An El Paso County solution to the Colorado GOP’s problems

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Ours is the most conservative city in Colorado, and one of the half-dozen most conservative cities in America. When Republicans win, whether by taking control of the legislature, occupying the governor’s mansion, or winning a seat in the U.S. Senate, we help put them there. A generic Republican candidate can expect at least a 65-35 margin in El Paso County, which often offsets similar Democratic margins in Denver and Boulder.

But that arithmetic fails when the GOP nominates flawed candidates who can’t survive the withering heat of a statewide campaign. In the last 35 years, only one Republican has occupied the governor’s office. In the same period, six Democrats, three Republicans and one party-switcher (Ben Nighthorse Campbell) have been elected to the U.S. Senate to represent Colorado.

Yet in eight out of 10 presidential elections since 1972, Colorado has delivered its electoral votes to the Republican candidate. And those figures actually understate Republican dominance, since Ross Perot’s third-party run in 1992 siphoned off enough conservative votes to enable Bill Clinton to win the state with 44 percent of the votes cast.

So what’s going on here?

The sad and simple truth is that you can’t win a Republican primary without the support of uber-conservative El Paso County voters, who usually favor ideological purity over electability.

This year, the Colorado GOP’s “Black November” brought a liberal Denver Mayor and a liberal Boulder resident to the governor’s mansion and the U.S. Senate. John Hickenlooper and Michael Bennet ran great campaigns, but they ought to give Colorado Springs Republican primary voters a big, fat wet kiss.

Absent Ken Buck’s primary margin in El Paso County, Jane Norton would have been the nominee. Even at the time, it was clear that she would have cruised to victory over Bennet. Yet our local GOPsters took a risk with Ken Buck, who seemed the more conservative of the two.

Similarly, the wildly unqualified Dan Maes would never have been on the primary ballot without Colorado Springs. We put him there, and we chose him when Scott McInnis self-destructed. Had McInnis won the primary, he might have withdrawn gracefully, making room for a viable replacement such as Hank Brown or Bruce Benson.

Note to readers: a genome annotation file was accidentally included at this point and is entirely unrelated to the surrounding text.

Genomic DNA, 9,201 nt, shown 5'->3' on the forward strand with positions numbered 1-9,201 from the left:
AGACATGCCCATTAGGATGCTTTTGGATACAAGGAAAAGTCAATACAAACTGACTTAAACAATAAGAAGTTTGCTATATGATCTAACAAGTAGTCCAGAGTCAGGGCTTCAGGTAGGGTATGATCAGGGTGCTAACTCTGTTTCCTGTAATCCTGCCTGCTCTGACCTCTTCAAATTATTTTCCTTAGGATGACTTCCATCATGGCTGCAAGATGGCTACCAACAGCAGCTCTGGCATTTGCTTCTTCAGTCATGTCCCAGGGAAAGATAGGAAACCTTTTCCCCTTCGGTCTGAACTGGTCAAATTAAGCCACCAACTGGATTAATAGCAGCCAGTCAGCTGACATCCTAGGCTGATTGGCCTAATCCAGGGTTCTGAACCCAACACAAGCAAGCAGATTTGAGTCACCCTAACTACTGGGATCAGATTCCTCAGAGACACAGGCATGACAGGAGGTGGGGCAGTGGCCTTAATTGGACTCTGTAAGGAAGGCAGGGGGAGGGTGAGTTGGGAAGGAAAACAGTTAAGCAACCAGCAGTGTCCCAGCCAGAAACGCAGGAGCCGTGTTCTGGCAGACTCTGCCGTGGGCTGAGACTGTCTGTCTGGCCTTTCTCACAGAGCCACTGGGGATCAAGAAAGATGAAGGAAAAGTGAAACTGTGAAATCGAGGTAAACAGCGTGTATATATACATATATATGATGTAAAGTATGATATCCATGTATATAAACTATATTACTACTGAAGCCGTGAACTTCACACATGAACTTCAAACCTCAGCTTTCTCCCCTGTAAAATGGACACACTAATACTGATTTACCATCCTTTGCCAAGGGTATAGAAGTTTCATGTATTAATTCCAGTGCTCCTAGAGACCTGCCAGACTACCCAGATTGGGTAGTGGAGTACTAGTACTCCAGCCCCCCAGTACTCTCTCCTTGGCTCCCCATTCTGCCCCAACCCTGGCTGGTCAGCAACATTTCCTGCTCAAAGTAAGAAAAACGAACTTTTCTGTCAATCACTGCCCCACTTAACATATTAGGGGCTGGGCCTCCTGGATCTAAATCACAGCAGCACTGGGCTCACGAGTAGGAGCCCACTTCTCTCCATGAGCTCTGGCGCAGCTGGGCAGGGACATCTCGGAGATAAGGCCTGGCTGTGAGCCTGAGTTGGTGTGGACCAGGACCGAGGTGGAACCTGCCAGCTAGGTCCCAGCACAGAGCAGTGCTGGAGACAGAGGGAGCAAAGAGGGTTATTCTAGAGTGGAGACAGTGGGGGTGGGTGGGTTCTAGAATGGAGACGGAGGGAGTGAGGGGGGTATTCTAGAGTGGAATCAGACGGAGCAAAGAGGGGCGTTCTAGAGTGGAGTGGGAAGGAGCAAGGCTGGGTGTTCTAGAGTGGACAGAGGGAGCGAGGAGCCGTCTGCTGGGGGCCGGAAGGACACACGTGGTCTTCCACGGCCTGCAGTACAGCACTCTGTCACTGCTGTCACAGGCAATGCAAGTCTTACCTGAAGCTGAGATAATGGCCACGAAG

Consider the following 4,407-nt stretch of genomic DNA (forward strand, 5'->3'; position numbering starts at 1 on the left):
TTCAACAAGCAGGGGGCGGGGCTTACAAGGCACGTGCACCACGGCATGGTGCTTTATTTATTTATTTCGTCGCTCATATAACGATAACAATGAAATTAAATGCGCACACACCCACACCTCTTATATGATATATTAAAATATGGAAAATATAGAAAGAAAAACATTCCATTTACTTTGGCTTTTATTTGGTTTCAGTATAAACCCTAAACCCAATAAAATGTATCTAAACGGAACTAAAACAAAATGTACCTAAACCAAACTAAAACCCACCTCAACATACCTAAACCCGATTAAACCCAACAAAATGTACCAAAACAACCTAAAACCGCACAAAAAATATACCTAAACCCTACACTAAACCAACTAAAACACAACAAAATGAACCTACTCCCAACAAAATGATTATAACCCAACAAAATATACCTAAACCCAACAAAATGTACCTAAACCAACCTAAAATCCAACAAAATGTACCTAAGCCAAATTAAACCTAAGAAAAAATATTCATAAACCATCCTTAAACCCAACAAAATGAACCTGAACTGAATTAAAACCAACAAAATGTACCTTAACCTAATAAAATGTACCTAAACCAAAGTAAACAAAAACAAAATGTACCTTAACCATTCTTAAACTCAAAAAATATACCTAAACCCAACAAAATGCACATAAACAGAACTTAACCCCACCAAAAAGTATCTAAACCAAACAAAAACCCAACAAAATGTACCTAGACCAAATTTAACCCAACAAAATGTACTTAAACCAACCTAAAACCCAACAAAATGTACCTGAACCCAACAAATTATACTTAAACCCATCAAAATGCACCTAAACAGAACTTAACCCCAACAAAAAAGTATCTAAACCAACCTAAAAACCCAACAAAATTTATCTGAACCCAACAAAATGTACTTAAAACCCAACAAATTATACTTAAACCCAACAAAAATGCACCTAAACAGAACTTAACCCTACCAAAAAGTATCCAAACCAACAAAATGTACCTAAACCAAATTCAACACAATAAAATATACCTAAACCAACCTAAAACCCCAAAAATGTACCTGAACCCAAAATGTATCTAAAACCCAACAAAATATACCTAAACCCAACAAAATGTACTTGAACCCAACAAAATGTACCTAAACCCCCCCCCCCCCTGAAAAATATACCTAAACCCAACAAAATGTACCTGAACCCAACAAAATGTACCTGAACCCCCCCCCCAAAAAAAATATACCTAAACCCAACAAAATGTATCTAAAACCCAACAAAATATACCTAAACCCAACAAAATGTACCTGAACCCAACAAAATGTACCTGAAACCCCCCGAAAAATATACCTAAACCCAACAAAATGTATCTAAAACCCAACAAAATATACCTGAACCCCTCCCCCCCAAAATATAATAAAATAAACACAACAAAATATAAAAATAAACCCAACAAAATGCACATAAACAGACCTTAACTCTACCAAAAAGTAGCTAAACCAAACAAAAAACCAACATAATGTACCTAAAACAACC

As Pogo Possum once said, “We have met the enemy, and he is us.”

Consider Attorney General John Suthers. The incumbent Attorney General was dismissively characterized in 2009 by lefty website Colorado Pols as being “as charismatic as a piece of drywall.” Maybe so, but he won his race.

The former El Paso County D.A. is the kind of conservative who appeals to Colorado voters — competent, unthreatening, smart and reasonable. He’s had an exceptionally distinguished career in law and in public service. Like Hank Brown, John Hickenlooper, and Michael Bennet, he has a wide range of skills that would qualify him to head almost any enterprise, public or private.

That hasn’t often been the case with statewide Republican candidates. While Dems nominate talented smarties, Republicans are strangely fond of unqualified dumbos.

Aren’t there any smart Republicans? Well, yes, in fact there are lots of them. But few are interested in putting themselves through the fire of a Colorado Springs-controlled Republican primary.

To succeed, candidates must swear fealty to the beliefs that define the radical right.

Global warming/evolution? Crackpot theories!

Abortion? Never (and that includes birth control!).

Sarah Palin? Our next president!

President Obama? A Kenyan-born Muslim, sworn to the destruction of the American Republic!

Separation of church and state? A lib’rul myth!

Sensible (and therefore electable) candidates have to engage in an elaborate charade to convince suspicious El Paso County Republicans that you’re really a member of the tribe. Believe me, our elephants have sensitive snouts — they can detect a RINO a mile away. They torpedoed Jane Norton, and they’re ready take down any contemptibly moderate candidate who might actually win — with a few surprising exceptions.

As John Suthers, Dan May, Sallie Clark, Jim Bensberg, Bob Gardner and a dozen other present and past local elected officials prove, El Paso County Republicans are fine with independent thinkers — as long as they’re homies, and solid conservatives.

Problem solved! Let’s forget strange furriners like Maes and Buck, and go with our own gals and guys. Gov. Gardner, Sens. Bensberg and Clark, our own home-grown, genuine Colorado conservatives!

On second thought, maybe that’s not the best slogan.

Hazlehurst can be reached at or 719-227-5861. Watch him at 7:45 a.m. every Tuesday and Friday on Channel 3, Fox Morning News.